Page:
What started as a bit of a fault has turned this 2013 Victory Cross Roads Classic into a very special “hybrid”.
Newcastle bus driver Geoff Camps, 60, has been riding bikes since he was 17, mainly sportsbikes, but he admits he’s getting too old for them.
“It hurts my wrists and my back these days,” he says.
So last year he took the cruiser route and bought a Suzuki CT50 Boulevard. He says it was “beautiful”, but ran out of cornering clearance too soon for the long-tme sportsbike fan. “I just never felt comfortable on it,” he says.
So Geoff went back to the drawing board, did some research, and found that the Victory Cross Roads had plenty of clearance.
“I read up on it and did all the research,” he says. “Everyone said they are a good bike and really reliable. Reliability made a big impression on me plus I like the looks of it.”
Geoff says he sat on the demo bike at Brisan Motorcycles in Newcastle and thought it was the most comfortable seat he’d ever sat on.
“I bought it right off the showroom floor without even riding it,” he says. “It was a demo only three months old and only had 222km on it.”
But then he noticed the vinyl peeling off the soft bags.
“I wasn’t too happy about that and asked Brisans if they would ask Victory to swap for the hard bags from the Cross Country,” he says.
When his suggestion was knocked back, he ordered some new bags from the US, but says they were worse.
When he pointed out to Brisan Motorcycles that the same thing was happening to the soft bags on the showroom floor, a new deal was worked out.
In the end, Victory agreed to replaced the bag with Geoff paying the difference in cost and Victory paying for the new luggage attachment rails. Good deal!
But now Geoff’s hybrid Cross Roads/Cross Country had a new problem … the bike and pannier paint didn’t match.
So Geoff took the hybrid Victory to mate Luke Gallager who owns Gallager Smash Repair at Merewether.
“I have known Luke since he was a teenager,” he says. “While he was an apprentice he competed in Japan in the world trade apprentice completion where he came home with two first prizes and one second in his trade.
“He owns a Harley that was owned by his grandfather which he also painted, so knowing how good he is and the fact he understands that if you paint a bike you need to paint over the edges etc, I knew my bike was in excellent hands.”
However, matching the paint on the hard bags to the rest of the bike was trickier than expected.
“Bike manufacturers no longer give paint codes so Luke suggested that he paint the whole bike as he knew how anal I am about that sort of thing, and he is too, I might add,” Geoff says.
“He mixed a few candy reds that I wanted and we used House of Kolor Brandy Wine over a silver base. I wanted to keep the cream so the bike still had a classic look. Luke painted the bike and did the pinstrips so the bike looked as if it was original.
“The reason we ran with the paint theme of the bike was that I wanted and loved the classic look of the bike and after we decided to paint the whole bike, it was a matter of working out what colour would work without loosing the classic look but also to give it a standout paint job that had the bling without being over the top.
“While the bike was there I asked if he could also paint the black chin spoiler and a Shad top box that I had to allow the bike to flow.”
So what started out as a touch-up to match the Cross Country bags to the Cross Roads ended up in a total repainting of the bike.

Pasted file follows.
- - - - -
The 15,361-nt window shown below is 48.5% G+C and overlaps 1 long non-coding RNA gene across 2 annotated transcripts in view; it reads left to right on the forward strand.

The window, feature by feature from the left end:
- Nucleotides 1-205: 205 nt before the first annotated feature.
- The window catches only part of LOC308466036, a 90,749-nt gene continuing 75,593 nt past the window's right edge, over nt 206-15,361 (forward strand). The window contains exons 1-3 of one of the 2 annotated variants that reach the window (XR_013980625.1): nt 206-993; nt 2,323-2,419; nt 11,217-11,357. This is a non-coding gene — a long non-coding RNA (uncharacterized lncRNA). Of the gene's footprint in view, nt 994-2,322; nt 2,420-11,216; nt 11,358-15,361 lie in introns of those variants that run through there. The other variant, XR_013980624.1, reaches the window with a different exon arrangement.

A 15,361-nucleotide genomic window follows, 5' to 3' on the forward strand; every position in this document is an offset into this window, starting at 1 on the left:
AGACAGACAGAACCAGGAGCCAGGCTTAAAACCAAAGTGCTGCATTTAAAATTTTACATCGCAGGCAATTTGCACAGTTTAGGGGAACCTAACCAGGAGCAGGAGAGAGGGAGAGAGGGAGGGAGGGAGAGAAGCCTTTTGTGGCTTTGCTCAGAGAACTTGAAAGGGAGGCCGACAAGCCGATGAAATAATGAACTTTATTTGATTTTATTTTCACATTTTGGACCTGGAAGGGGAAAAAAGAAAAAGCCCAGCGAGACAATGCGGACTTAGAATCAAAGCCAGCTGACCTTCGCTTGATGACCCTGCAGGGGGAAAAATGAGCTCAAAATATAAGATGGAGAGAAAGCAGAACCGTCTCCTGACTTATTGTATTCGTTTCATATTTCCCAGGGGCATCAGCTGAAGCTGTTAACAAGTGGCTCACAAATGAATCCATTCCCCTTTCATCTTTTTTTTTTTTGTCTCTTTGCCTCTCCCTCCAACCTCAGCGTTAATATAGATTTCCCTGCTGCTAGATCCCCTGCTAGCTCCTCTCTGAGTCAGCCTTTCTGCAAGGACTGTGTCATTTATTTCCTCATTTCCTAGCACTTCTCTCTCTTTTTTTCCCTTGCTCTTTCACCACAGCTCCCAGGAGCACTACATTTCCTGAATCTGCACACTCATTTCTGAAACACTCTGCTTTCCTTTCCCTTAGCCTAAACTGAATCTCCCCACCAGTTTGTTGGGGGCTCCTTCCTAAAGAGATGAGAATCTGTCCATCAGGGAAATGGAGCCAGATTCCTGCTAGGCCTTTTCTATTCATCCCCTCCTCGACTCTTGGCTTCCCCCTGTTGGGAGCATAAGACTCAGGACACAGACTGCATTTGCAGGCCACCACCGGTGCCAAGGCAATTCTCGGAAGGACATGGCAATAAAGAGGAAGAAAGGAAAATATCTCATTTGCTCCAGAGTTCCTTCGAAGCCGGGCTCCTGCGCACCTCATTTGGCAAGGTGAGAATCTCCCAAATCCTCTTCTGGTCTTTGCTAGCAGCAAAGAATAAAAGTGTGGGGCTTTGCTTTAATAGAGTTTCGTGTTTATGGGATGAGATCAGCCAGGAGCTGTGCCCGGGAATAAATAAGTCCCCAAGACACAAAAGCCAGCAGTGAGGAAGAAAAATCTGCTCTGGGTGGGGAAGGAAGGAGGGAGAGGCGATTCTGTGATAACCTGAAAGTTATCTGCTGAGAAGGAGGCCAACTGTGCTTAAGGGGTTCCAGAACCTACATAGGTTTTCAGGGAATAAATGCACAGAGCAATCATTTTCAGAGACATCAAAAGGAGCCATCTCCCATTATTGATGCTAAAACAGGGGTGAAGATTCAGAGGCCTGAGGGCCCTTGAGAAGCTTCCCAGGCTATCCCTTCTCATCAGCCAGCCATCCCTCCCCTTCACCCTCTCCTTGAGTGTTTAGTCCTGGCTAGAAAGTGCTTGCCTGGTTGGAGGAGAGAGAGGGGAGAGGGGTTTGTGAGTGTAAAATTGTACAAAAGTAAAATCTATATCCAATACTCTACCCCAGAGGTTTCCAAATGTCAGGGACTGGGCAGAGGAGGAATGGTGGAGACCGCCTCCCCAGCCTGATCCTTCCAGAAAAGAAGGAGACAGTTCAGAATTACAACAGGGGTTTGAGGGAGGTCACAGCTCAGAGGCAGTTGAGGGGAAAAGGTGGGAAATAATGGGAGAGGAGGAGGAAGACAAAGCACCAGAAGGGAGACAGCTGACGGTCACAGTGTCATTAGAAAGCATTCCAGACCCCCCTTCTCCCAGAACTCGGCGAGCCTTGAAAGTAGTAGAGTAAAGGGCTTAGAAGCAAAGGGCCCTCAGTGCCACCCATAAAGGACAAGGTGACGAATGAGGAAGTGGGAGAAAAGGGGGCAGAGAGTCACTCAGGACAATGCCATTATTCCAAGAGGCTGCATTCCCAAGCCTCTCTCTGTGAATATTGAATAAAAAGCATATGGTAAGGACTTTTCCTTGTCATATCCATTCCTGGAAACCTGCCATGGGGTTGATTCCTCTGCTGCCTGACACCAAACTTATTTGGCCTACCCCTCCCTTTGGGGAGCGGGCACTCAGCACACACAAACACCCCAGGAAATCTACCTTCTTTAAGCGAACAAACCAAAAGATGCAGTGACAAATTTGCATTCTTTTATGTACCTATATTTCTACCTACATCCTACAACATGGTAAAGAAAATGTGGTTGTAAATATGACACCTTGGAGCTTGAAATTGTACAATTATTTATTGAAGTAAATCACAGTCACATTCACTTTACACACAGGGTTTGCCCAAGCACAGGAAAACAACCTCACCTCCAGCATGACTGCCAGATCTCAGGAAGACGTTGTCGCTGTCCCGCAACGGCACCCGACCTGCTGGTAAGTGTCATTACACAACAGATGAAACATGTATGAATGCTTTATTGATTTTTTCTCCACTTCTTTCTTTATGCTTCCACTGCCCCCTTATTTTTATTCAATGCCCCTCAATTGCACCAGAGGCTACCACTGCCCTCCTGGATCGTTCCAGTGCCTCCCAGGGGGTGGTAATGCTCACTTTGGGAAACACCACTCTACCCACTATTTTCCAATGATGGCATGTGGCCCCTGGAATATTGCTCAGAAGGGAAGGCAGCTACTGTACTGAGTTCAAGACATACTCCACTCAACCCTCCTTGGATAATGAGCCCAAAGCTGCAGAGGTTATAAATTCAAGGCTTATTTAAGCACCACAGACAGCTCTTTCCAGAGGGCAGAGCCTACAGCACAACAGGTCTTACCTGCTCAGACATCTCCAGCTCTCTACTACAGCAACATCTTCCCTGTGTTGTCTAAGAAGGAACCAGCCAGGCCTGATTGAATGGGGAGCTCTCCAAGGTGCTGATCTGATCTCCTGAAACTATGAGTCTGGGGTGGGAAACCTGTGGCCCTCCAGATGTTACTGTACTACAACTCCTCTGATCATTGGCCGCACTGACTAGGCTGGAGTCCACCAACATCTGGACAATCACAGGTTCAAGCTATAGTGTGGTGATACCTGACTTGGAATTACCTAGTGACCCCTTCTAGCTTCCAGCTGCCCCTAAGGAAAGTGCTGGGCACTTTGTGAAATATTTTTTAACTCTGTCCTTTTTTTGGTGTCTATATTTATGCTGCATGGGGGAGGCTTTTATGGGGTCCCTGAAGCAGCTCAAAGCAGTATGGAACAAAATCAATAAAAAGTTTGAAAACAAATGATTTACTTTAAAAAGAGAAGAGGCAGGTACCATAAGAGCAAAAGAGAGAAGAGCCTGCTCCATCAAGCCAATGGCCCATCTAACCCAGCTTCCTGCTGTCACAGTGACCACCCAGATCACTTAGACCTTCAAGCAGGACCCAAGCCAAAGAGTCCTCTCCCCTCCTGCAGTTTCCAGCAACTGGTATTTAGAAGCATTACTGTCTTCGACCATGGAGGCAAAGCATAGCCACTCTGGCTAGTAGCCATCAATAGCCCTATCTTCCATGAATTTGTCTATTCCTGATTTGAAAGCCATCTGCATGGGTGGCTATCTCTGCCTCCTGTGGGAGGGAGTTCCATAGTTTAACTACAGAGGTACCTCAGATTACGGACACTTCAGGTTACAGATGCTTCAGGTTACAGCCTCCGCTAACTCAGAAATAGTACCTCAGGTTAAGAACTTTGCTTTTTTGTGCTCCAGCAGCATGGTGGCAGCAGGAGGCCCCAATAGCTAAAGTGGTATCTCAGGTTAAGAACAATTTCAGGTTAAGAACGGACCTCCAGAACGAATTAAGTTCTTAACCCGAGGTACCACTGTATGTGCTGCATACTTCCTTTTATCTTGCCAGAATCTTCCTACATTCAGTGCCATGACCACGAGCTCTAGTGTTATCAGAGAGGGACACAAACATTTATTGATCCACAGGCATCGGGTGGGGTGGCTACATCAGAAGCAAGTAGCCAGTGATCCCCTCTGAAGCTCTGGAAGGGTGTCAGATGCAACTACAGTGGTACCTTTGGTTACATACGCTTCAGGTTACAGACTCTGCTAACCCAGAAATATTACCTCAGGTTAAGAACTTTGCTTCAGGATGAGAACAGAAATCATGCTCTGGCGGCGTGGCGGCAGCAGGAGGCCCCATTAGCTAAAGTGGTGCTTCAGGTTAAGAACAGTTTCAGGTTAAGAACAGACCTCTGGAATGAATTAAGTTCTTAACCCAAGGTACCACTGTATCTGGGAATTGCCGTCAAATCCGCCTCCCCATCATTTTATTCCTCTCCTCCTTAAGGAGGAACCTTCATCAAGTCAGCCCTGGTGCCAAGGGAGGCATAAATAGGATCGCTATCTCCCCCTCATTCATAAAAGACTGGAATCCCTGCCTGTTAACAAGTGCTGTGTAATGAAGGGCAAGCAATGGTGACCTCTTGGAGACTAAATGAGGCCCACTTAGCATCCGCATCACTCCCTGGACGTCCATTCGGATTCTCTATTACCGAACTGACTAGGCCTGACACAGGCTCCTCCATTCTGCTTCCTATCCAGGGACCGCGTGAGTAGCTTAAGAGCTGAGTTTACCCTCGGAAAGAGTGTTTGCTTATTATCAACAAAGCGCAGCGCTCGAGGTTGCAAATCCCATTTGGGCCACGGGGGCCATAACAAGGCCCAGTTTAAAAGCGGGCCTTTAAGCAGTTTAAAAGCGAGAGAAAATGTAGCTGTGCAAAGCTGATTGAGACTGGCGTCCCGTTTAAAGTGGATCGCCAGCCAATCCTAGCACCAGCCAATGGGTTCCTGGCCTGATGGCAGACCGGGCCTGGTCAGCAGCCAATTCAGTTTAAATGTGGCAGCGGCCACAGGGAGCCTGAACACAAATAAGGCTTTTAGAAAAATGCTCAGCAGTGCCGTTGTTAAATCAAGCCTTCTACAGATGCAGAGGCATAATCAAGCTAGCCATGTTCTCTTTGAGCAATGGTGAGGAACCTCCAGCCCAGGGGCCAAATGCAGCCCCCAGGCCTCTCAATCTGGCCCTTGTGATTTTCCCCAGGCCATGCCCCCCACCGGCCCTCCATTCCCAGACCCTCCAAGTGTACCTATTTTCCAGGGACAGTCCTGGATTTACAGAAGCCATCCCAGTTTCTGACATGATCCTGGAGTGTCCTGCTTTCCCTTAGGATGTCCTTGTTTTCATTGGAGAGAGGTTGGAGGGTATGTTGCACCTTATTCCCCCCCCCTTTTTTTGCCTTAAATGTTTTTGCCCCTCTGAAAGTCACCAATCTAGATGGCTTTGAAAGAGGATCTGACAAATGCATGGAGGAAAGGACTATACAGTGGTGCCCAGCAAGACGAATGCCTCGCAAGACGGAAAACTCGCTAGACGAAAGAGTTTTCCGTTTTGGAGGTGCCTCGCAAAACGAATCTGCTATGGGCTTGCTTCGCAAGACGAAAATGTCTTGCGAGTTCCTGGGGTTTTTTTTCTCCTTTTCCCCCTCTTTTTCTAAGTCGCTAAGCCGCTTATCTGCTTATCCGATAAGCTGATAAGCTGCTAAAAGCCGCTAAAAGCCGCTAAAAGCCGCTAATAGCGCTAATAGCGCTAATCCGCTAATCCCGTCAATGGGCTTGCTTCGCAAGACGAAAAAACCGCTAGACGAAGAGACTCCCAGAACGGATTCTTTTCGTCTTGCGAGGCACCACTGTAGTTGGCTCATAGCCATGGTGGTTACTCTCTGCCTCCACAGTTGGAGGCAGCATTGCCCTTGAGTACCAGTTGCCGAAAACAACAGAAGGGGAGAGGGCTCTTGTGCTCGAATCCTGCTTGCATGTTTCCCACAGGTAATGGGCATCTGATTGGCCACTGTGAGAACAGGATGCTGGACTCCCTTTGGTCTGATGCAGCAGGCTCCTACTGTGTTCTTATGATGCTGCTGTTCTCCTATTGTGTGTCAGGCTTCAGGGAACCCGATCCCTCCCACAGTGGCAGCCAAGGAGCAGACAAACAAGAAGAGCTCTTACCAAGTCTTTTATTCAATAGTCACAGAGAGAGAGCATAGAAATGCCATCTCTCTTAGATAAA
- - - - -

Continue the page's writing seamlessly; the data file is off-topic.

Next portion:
But Geoff hasn’t stopped there.
“While the bike was in Luke’s care I ordered some bling such as Saber LED lights for the bags,” he says.
But wait there’s more.
“Because Victory leave the wires exposed behind the rear barrel, I bought some Kuryakyn chrome bits like a rear transmission cover that took care of the exposed wires and a chrome inner primary cover to finish the look along with a chrome clutch arm cover.”
“I hated the fact that I damaged my shoes etc so I bought a Victory chrome heel shifter.”
“Later on, I noticed that the clear coat was peeling on the derby and timing covers so Brisan Motorcycles did a warranty claim and we replaced them with Arlen Ness billet chrome fin covers.”
Geoff stands 170cm tall and finds the reach to the bars a little long, so he has also replaced the Cross Roads bars with Cross Country bars which bring them about 5cm closer and make it even more of a hybrid model.
“It made the bike feel and turn so much better,” he says.
And even more.
The bike also has a Victory stage one exhaust and air filter, light bars with twin lights up front and a rear passenger back rest.
Geoff uses the Victory for “running back and forward to work and some weekend rides”. He’d love to do longer rides but he’s on a six-day roster.
But he’s not quite finished with the bike yet.
“Future mods I plan to do are a Lloydz timing wheel and air filter, and a Power Commander 5 with a dyno tune to allow the bike to run smooth with a modest power increase. I am 60 so I don’t want to do anything too crazy. The only other thing would be the cams way down the track. It is coming up to two years old and once it’s out of warranty I’ll worry about it then.
“It’s such a reliable bike anyways.”
Since this article was published on January 30, 2015, Geoff has been busy!
He has added the following: Victory 2 pull back handle bars, heated grips, Ness wind deflectors, custom seat and back rest to the trunk both custom painted in the candy pain with the cream and flow coated, forged highway bars, cam bolt adjuster covers, Cross Country alloy wheels replacing the wire wheels, Lloydz sports air filter, Lloydz timing wheels,dyno tuned Power Commander 5, chrome clutch arm cover, chrome master cylinder cover, chrome rear master cylinder cover and has a trunk liner kit on its way from the USA.
“That will be the last mod,” he says, then adds, “maybe down the track I will change and upgrade the cams with a freer-flowing true-twin exhaust.”